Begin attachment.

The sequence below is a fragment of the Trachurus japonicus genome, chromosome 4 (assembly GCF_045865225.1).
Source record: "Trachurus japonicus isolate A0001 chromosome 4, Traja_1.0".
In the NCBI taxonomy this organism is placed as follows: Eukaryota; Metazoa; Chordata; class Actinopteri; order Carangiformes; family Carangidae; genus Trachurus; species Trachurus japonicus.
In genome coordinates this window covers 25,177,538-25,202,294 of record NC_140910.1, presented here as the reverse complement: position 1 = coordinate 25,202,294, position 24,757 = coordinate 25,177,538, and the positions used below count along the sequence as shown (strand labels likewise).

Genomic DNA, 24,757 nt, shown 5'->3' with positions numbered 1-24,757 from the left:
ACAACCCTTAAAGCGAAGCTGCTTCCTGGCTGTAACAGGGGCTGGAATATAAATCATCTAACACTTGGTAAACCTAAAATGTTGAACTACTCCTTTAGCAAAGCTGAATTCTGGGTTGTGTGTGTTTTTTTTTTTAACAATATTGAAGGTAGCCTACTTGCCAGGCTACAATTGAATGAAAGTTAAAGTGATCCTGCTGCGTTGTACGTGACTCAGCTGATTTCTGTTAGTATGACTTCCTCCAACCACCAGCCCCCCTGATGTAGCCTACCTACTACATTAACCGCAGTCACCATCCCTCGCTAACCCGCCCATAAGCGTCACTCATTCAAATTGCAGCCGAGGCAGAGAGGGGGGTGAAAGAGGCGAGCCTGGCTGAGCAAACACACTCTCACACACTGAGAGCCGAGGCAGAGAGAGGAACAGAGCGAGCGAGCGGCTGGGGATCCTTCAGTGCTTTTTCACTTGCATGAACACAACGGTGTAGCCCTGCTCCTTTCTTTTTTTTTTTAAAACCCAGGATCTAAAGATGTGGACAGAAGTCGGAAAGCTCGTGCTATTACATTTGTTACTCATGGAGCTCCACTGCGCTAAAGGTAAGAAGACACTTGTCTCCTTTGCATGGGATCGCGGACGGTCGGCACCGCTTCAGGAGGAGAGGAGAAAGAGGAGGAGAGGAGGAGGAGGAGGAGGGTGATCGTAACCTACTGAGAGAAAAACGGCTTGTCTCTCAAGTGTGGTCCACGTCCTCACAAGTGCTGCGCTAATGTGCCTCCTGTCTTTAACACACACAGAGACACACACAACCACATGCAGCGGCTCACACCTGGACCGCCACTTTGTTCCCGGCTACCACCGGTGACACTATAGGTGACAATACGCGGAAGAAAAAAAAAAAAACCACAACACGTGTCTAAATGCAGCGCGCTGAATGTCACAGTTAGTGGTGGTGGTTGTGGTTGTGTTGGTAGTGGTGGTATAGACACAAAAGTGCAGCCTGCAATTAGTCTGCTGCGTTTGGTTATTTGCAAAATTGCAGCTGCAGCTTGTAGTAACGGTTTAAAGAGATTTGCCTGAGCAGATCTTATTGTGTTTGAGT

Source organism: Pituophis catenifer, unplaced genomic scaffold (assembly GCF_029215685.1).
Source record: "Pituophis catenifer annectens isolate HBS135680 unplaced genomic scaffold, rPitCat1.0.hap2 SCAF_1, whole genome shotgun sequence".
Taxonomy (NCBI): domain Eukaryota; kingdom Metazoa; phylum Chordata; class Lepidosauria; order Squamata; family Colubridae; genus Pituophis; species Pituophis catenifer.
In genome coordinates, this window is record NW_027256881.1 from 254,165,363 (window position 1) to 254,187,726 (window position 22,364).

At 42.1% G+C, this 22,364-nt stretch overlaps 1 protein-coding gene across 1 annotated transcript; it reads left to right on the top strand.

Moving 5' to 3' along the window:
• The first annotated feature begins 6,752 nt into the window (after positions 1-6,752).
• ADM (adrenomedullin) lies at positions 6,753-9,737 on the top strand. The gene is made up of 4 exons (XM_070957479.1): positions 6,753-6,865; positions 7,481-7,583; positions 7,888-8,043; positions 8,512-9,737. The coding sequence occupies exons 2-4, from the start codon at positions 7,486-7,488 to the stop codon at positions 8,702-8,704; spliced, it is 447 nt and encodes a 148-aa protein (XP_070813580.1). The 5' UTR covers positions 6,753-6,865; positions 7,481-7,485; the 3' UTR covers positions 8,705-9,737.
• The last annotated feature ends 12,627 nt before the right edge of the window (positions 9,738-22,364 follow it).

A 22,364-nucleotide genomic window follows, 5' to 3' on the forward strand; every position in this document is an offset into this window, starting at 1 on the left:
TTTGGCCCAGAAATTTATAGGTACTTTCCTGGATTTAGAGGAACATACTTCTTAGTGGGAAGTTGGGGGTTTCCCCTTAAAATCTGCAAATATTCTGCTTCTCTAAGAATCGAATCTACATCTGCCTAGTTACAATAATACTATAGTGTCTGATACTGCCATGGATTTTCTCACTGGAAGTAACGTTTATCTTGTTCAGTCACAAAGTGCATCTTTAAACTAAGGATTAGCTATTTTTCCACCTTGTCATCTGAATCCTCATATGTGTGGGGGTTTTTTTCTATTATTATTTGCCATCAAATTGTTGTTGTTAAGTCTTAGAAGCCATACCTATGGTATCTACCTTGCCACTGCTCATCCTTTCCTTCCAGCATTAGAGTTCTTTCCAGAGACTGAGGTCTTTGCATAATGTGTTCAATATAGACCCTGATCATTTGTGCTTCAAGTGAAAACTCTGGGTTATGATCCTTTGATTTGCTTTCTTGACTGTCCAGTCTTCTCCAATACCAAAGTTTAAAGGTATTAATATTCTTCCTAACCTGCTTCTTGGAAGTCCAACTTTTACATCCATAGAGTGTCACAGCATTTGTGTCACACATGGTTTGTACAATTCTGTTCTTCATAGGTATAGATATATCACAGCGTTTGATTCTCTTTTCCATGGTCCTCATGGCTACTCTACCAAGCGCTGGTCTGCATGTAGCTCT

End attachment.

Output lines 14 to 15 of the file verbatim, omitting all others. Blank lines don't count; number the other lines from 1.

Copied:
• ADM (adrenomedullin) lies at positions 6,753-9,737 on the top strand. The gene is made up of 4 exons (XM_070957479.1): positions 6,753-6,865; positions 7,481-7,583; positions 7,888-8,043; positions 8,512-9,737. The coding sequence occupies exons 2-4, from the start codon at positions 7,486-7,488 to the stop codon at positions 8,702-8,704; spliced, it is 447 nt and encodes a 148-aa protein (XP_070813580.1). The 5' UTR covers positions 6,753-6,865; positions 7,481-7,485; the 3' UTR covers positions 8,705-9,737.
• The last annotated feature ends 12,627 nt before the right edge of the window (positions 9,738-22,364 follow it).